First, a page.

According to a poll in the American zone, at the end of 1946 a majority of Germans were willing to accept responsibility for the crimes of the Nazi regime or to acknowledge their shared responsibility. Most Germans, however, believed that they were not to blame for the outbreak of World War II, and they maintained that both sides committed war crimes. But no less than a third of respondents refused to accept shared responsibility for the crimes of the Nazi regime or to admit to the millions of murders committed against the peoples of Europe.

OMGUS Survey on Attitudes toward Collective Guilt (December 1946)


Attitudes toward Collective Guilt in the American Zone of Germany

Sample: 3,005 persons in the American Zone.

Interviewing dates: last two weeks of December 1946. (16 pp.)

Respondents in the American Zone were asked seven questions to ascertain their acceptance or rejection of collective guilt for the events of the Nazi era. Scores were computed by totaling the percentages rejecting each of the seven questions. Those scoring zero accepted responsibility on all seven questions; those scoring seven rejected collective responsibility on all seven questions. The median score for the total AMZON population was 3.8. On the whole, there were only slight variations among population groups in their acceptance or rejection of collective guilt. Those most likely to reject guilt were residents of Wuerttemberg-Baden (3.82), the less well-educated (3.83), those aged 30 to 39 (3.85) or 60 years of age or older (3.92), women (3.96), Protestants (3.88), the lowest socioeconomic (3.85) and income (3.90) groups. Intensely anti-Semitic respondents were particularly likely to reject any collective guilt.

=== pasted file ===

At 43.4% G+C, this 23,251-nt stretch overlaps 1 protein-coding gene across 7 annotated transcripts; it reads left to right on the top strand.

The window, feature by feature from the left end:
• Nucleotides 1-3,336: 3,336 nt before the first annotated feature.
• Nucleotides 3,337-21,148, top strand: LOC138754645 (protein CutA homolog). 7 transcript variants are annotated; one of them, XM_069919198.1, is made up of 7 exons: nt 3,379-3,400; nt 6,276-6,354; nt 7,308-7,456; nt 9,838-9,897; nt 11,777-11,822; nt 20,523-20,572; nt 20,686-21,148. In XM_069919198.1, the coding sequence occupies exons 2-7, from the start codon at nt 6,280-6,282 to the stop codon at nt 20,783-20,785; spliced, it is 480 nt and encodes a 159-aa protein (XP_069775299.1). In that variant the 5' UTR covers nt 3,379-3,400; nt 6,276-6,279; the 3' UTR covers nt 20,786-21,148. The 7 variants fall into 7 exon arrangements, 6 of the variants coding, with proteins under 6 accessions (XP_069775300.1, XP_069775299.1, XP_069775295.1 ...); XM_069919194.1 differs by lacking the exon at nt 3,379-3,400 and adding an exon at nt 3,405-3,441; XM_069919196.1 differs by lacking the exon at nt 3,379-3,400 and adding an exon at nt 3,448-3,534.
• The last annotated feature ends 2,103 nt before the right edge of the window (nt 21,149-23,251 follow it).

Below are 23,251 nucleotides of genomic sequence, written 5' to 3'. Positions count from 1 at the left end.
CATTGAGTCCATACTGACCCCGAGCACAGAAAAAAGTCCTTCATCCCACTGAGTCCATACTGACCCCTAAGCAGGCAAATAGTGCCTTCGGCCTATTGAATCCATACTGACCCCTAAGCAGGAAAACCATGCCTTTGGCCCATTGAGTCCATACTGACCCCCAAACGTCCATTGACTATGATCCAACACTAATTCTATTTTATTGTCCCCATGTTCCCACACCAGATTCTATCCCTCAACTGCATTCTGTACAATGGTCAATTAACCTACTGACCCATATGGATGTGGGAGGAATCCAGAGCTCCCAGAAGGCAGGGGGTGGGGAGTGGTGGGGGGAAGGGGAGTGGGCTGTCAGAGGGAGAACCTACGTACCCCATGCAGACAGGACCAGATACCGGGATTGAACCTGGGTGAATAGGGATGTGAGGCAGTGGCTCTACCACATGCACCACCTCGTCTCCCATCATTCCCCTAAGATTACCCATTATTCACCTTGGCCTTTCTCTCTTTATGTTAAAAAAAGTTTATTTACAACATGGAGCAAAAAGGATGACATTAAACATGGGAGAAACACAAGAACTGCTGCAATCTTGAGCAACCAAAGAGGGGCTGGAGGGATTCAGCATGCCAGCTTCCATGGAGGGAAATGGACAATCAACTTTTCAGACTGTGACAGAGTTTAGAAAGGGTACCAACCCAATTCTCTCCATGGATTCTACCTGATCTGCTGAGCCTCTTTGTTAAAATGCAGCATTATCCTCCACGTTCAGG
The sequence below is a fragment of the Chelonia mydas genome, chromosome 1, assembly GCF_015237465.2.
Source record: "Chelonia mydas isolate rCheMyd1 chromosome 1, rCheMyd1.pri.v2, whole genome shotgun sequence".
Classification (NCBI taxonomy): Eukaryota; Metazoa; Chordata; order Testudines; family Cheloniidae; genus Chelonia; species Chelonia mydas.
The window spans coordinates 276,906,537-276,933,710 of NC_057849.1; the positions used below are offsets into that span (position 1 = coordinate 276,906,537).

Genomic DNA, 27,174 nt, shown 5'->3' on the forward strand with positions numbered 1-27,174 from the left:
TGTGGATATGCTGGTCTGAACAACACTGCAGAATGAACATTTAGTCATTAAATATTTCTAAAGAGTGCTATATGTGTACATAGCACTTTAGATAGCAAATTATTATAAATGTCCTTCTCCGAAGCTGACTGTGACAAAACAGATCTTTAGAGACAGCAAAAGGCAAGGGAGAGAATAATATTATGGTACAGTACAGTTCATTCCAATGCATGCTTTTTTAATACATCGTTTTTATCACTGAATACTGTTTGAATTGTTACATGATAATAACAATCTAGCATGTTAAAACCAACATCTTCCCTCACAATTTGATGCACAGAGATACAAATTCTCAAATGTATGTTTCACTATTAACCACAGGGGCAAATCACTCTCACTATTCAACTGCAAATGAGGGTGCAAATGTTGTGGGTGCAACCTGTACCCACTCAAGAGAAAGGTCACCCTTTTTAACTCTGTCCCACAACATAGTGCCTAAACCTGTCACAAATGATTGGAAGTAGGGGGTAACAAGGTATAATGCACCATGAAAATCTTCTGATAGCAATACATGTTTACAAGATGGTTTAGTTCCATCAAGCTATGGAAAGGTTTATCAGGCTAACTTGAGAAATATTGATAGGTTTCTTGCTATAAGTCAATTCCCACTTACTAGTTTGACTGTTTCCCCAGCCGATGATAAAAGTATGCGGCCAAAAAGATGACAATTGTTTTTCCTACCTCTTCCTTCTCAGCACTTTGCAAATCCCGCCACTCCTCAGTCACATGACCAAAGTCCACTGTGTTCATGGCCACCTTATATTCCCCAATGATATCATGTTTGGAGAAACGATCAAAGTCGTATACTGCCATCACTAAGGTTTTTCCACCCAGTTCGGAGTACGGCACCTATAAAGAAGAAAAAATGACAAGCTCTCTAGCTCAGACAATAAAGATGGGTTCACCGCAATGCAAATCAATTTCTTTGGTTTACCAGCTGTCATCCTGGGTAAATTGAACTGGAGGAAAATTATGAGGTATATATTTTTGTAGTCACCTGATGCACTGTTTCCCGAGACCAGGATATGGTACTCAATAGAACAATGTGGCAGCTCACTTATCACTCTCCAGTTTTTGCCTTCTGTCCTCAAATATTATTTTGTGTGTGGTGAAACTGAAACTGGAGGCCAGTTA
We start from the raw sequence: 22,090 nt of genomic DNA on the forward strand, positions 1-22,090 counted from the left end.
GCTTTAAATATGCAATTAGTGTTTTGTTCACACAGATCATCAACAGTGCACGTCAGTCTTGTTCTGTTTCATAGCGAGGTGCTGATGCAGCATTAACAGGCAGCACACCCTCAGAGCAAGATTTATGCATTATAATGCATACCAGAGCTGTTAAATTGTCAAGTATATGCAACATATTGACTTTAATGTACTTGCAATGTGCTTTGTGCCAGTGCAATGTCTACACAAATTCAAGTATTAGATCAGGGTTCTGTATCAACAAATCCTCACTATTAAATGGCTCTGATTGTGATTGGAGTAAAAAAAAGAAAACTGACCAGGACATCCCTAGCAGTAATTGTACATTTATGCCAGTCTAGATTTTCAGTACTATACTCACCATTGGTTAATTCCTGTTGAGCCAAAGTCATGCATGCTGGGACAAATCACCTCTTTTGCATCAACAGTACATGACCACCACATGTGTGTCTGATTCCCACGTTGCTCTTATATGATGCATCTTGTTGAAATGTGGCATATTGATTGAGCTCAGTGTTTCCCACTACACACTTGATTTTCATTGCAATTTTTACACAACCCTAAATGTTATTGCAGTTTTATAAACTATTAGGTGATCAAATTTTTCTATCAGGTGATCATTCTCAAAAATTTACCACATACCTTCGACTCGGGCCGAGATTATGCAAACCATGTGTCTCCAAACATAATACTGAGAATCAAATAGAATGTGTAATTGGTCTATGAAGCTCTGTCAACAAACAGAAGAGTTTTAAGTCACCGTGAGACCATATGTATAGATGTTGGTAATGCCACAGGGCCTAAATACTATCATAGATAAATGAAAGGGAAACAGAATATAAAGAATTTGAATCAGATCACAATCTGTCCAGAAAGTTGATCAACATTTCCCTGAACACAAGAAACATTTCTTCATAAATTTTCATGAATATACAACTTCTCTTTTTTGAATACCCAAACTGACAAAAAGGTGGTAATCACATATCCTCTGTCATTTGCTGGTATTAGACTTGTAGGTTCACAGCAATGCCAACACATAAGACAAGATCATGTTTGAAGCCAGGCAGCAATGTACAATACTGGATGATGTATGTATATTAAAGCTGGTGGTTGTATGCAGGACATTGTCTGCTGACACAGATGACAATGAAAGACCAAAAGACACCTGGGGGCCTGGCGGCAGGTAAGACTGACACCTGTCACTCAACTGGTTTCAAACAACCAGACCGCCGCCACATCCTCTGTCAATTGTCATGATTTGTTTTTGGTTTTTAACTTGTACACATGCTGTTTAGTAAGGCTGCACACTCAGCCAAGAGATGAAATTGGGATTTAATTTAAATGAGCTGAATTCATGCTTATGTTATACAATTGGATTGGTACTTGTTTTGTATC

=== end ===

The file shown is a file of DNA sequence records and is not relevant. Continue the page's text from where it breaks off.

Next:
On specific questions: 63 per cent felt that the German people were at least partly to blame for acts of the Hitler regime because they had supported that regime; 28 per cent felt that the Germans were to blame for the outbreak of World War II; 68 per cent stated that the harshness of the Versailles Treaty did not give the German people the right to start another war, but 52 per cent said the Versailles Treaty was a cause of the war; 46 per cent denied that Germany had attacked Poland to protect Germans living there; 56 per cent felt that Germany often found itself in a difficult situation because other people had no understanding of Germany; 83 per cent believed that both sides in World War II committed many crimes against humanity and peace; and 59 per cent agreed that Germany had tortured and murdered millions of helpless Europeans.

Source: A. J. and R. L. Merritt, Public Opinion in Occupied Germany. The OMGUS Surveys. Urbana, IL, 1970, p. 149.